By: Annie Beckstrom
(Above is audio of Annie’s interview with Prof. Baier.)
There comes a time during law school when one must venture into the unknown world of the fourth floor. Whether to meet with a professor in hopes of snagging a coveted old test or lay claim to a hidden study room, the first trip up the lobby elevator can induce feelings of anticipation and uncertainty. At first glance, the layout seems familiar to any academic institution. One will find a row of offices with doors propped open, some exuding a friendly invitation, others an “enter if you dare” appeal. A law professor is tucked away in each room, hidden behind heaping stacks of paperwork and a vast array of legal literature. Chatter between colleagues about a Socratic lecture gone awry can be heard down the hall. Stroll a little further and one will stumble upon an unexpected gem, the office LSU law students have coined, “Professor Baier’s Museum.”
Professor Paul R. Baier has surely earned his place in the folklore of LSU Law. After graduating cumlaude from Harvard Law School and teaching at University of Michigan Law School and University of Tennessee College of Law, Professor Baier joined the LSU Law faculty in 1972. The Judicial Fellows Commission selected Professor Baier to serve as the Supreme Court fellow from 1975-1976, a time in which he assisted Chief Justice Burger and acquired a keen knowledge of the history of the Court. He managed to find the time during his fellowship to script and narrate the first film ever made inside the Supreme Court, aptly entitled “Supreme Court.” Professor Baier’s passions for judicial history and playwriting coincided once again when he published, produced and directed Father Chief Justice: Edward Douglass White and the Constitution, a play that details the storied career of Justice E.D. White, the only Louisianian to serve as Chief Justice of the United States Supreme Court.
With such a myriad of interests, it comes as no surprise that Professor Baier boasts an extensive collection of treasures. Mementos are perched like exhibits in a museum, each nook of his office telling its own story of the past. The first stop on a tour of the “museum” includes a large self-portrait of Professor Baier painted by Jacob A. Stein, a noted Washington trial attorney who shared the stage with him in the Library of Congress production of Father Chief Justice. A walk through the west wing of his suite reveals pictures of Professor Baier standing with the likes of Justice Sandra Day O’Connor and Justice Antonin Scalia. In fact, Justice Scalia enjoys preferred seating, complete with a plush leather chair and a nameplate engraved “RESERVED FOR JUSTICE SCALIA” just in case he decides to pop by for a visit.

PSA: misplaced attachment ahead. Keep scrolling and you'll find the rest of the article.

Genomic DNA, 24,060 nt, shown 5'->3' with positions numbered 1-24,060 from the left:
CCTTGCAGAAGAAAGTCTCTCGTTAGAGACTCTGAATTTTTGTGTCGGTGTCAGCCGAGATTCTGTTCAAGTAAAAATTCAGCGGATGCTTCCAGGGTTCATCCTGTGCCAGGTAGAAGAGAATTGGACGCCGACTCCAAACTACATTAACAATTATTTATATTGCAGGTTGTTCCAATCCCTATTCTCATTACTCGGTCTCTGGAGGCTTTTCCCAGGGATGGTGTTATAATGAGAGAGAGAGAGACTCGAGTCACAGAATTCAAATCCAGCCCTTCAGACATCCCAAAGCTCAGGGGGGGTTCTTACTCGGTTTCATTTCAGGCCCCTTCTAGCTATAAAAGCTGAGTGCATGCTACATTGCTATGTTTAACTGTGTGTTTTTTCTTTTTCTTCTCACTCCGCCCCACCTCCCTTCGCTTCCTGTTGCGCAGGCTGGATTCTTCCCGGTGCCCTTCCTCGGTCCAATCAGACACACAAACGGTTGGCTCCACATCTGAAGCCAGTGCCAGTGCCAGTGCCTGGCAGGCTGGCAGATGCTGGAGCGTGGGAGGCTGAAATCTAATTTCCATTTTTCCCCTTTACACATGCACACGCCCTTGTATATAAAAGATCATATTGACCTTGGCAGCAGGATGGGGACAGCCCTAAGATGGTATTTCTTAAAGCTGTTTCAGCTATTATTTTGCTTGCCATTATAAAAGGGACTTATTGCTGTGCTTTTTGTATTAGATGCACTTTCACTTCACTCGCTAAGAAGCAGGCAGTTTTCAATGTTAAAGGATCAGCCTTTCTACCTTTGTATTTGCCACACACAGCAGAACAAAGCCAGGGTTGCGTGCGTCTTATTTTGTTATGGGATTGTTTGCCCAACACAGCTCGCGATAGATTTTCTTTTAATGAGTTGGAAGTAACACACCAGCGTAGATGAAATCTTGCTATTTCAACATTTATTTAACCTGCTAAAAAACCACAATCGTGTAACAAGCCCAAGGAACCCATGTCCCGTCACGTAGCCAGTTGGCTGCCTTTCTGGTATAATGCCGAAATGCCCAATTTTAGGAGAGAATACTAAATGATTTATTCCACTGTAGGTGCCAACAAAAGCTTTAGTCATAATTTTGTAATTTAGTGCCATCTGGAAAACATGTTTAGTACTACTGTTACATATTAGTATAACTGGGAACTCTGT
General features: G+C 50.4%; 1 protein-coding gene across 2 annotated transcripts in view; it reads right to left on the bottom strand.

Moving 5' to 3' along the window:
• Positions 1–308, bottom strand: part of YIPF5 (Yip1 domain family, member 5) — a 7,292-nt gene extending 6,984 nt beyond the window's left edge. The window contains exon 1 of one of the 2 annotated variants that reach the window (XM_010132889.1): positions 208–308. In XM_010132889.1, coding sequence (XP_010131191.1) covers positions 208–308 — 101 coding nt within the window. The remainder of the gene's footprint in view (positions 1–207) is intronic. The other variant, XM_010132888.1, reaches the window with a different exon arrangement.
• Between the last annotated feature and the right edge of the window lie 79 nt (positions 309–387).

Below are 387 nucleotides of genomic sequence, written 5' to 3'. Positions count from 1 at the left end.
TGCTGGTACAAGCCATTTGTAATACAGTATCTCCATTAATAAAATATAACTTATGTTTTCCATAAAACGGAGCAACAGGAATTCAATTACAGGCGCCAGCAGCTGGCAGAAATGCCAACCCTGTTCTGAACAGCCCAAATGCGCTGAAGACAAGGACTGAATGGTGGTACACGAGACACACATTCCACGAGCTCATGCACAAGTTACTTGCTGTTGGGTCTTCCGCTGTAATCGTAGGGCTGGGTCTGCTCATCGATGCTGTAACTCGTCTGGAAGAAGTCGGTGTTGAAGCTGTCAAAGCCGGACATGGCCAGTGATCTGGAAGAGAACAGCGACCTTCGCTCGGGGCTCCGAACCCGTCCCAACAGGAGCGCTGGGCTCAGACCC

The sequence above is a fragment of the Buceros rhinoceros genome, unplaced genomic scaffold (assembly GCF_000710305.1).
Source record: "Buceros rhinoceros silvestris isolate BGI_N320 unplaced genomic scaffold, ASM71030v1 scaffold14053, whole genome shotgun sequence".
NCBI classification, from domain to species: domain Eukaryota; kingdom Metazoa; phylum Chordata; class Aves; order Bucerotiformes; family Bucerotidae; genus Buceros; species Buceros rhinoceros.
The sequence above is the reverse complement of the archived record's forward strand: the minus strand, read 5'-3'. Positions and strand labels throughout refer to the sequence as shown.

A variety of keepsakes adorn the walls but the clear focal point of the museum lies in the history of Justice White. While serving on the board of the E.D. White Home, Professor Baier hatched the idea to write a play about the Chief Justice in an effort to bring more awareness to his legacy. Pointing to a portrait of White aligned next to a sketch of his house in Thibodeaux, Professor Baier speaks about the accomplishments of the esteemed Louisiana native with great reverence. In the corner of the window sits a vase of dried red roses. Justice White picked a red rose for his wife every day on his walk home from the Supreme Court with his colleague and close friend, Justice Holmes. Although the pair fought on opposite sides during the Civil War, they later developed a strong bond while serving on the bench together. Professor Baier depicted their poetic friendship in several acts of Father Chief Justice. The dried roses on display were collected from the centerpieces used in live productions of Father Chief Justice and symbolize the successful run of the play, which has been produced for 15 years and counting. Professor Baier was kind enough to offer a gifted oration of Act Five while fulfilling his tour guide duties.
When asked about two framed pictures of Justice Black and Justice Frankfurter, Professor Baier scoffs at the fact that he scavenged them out of the basement of PMH where they sat unseen, collecting dust. A historical preservationist at heart, Professor Baier reads the inscription of Justice Black aloud which is addressed to the “future generations of LSU Law School.” “He wrote that for you!” he proclaims.
Entering the museum feels reminiscent to traveling back in time, acting as fervent reminder of the importance of memorializing those who came before us. Professor Baier stresses that his doors are always open and invites all students to stop by and explore. So, if you ever find yourself with free time between classes, take a trip to room 422 to discover the wonders of the museum and meet the living legend that is, Professor Baier.